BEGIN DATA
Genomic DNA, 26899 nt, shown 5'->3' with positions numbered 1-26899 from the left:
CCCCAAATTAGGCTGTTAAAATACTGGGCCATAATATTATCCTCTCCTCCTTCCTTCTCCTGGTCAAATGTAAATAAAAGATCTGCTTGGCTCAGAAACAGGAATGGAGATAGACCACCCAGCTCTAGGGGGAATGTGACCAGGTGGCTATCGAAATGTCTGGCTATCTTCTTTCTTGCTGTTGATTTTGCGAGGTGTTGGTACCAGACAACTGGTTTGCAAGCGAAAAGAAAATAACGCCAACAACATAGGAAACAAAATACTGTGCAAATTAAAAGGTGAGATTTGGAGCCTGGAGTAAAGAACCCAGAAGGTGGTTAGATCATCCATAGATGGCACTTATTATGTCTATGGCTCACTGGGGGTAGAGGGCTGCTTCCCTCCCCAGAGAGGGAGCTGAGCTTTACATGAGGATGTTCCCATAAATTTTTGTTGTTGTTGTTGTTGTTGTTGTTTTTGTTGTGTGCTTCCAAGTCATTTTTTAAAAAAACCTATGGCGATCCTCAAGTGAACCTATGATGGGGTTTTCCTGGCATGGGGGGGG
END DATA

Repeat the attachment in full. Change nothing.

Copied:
Genomic DNA, 26899 nt, shown 5'->3' with positions numbered 1-26899 from the left:
CCCCAAATTAGGCTGTTAAAATACTGGGCCATAATATTATCCTCTCCTCCTTCCTTCTCCTGGTCAAATGTAAATAAAAGATCTGCTTGGCTCAGAAACAGGAATGGAGATAGACCACCCAGCTCTAGGGGGAATGTGACCAGGTGGCTATCGAAATGTCTGGCTATCTTCTTTCTTGCTGTTGATTTTGCGAGGTGTTGGTACCAGACAACTGGTTTGCAAGCGAAAAGAAAATAACGCCAACAACATAGGAAACAAAATACTGTGCAAATTAAAAGGTGAGATTTGGAGCCTGGAGTAAAGAACCCAGAAGGTGGTTAGATCATCCATAGATGGCACTTATTATGTCTATGGCTCACTGGGGGTAGAGGGCTGCTTCCCTCCCCAGAGAGGGAGCTGAGCTTTACATGAGGATGTTCCCATAAATTTTTGTTGTTGTTGTTGTTGTTGTTGTTTTTGTTGTGTGCTTCCAAGTCATTTTTTAAAAAAACCTATGGCGATCCTCAAGTGAACCTATGATGGGGTTTTCCTGGCATGGGGGGGG